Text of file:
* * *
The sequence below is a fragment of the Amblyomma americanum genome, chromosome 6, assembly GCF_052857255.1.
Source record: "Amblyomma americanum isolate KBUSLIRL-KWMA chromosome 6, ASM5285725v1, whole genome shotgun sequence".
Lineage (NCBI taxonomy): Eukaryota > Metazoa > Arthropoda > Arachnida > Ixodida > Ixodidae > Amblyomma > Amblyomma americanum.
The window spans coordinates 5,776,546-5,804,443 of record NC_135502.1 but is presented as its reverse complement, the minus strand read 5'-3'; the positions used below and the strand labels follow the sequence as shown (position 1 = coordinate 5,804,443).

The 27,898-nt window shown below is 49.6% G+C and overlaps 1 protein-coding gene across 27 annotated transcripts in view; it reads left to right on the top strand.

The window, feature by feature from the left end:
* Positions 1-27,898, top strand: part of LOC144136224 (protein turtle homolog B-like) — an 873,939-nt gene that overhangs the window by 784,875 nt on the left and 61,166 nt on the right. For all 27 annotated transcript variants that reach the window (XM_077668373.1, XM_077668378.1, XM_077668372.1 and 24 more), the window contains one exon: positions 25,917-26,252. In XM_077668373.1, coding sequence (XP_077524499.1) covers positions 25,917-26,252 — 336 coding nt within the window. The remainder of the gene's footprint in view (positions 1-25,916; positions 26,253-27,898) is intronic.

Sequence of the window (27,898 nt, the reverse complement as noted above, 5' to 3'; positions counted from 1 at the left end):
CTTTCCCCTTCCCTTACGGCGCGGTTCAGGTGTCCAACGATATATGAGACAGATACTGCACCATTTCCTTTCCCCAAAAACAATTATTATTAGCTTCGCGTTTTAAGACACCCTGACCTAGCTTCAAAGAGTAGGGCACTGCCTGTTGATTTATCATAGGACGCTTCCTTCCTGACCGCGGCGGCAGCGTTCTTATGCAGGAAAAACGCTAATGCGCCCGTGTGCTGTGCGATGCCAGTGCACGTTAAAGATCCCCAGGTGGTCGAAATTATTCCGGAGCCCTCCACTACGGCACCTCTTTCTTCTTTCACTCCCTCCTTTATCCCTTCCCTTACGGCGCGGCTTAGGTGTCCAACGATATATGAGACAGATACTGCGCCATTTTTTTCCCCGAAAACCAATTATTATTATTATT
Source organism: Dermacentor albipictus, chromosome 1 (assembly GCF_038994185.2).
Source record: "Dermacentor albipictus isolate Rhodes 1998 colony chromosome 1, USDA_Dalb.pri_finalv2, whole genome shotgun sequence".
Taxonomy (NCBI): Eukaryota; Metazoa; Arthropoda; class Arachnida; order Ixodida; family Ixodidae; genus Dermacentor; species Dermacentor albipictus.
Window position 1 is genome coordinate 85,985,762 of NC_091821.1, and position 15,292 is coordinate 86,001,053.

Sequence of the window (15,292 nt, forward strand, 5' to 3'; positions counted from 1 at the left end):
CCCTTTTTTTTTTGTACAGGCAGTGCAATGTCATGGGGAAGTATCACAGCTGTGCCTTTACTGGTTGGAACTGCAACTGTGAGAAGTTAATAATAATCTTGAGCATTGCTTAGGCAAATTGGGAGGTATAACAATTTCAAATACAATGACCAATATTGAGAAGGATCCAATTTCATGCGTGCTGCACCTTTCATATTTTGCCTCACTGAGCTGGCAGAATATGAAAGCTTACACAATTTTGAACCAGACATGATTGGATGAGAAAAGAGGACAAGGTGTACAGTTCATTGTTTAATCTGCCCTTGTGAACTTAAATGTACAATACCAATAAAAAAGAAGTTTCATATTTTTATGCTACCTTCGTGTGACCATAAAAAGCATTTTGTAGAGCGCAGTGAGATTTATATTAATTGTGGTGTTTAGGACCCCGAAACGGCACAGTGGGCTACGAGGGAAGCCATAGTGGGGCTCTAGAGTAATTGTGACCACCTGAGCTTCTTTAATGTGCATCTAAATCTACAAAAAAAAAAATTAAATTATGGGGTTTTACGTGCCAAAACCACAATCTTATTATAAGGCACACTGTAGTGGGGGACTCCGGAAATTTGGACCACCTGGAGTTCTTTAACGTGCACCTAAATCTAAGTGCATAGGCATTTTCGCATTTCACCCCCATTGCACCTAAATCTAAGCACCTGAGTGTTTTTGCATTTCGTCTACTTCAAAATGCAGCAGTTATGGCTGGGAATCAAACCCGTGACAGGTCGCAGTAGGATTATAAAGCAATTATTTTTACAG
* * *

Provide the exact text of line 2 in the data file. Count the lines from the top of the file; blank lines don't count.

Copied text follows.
Source record: "Amblyomma americanum isolate KBUSLIRL-KWMA chromosome 6, ASM5285725v1, whole genome shotgun sequence".